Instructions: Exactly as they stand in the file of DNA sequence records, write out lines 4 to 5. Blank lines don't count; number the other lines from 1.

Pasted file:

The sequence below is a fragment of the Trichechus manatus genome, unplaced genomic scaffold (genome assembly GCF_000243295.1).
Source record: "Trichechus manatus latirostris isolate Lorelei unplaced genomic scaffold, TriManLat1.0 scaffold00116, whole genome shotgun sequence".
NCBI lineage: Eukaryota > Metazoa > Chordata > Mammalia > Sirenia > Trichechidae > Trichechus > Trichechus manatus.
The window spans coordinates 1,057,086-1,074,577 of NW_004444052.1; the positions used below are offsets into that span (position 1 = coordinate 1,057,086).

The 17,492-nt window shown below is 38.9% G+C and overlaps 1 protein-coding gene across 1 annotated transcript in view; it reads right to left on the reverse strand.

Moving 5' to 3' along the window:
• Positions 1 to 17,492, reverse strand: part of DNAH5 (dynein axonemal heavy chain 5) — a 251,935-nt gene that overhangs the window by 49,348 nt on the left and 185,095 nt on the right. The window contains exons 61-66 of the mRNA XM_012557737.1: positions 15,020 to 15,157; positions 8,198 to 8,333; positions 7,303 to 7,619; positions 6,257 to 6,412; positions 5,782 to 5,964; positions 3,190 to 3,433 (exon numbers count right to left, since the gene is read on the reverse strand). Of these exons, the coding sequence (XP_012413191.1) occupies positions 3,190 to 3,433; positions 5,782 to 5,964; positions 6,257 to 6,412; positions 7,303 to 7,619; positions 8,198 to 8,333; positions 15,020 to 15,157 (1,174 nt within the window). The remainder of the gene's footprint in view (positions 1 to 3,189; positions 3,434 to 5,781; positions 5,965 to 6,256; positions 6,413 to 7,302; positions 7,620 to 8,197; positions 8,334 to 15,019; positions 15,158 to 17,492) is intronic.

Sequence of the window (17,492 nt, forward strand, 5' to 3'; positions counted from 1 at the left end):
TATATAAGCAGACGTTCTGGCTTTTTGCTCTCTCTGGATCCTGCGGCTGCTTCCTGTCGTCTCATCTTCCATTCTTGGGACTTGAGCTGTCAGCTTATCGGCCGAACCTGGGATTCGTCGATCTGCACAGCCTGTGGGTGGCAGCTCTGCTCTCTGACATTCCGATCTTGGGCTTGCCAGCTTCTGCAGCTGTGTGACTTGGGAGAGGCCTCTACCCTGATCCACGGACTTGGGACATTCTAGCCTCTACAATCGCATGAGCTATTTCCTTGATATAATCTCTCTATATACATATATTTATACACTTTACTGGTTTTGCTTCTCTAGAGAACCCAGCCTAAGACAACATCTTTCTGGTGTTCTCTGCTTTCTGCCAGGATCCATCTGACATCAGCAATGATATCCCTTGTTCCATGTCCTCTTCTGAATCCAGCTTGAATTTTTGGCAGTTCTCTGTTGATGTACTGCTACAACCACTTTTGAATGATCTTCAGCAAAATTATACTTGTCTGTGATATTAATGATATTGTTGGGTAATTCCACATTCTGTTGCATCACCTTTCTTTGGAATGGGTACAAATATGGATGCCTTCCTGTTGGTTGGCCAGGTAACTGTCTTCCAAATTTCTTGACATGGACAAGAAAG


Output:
The window spans coordinates 1,057,086-1,074,577 of NW_004444052.1; the positions used below are offsets into that span (position 1 = coordinate 1,057,086).

The 17,492-nt window shown below is 38.9% G+C and overlaps 1 protein-coding gene across 1 annotated transcript in view; it reads right to left on the reverse strand.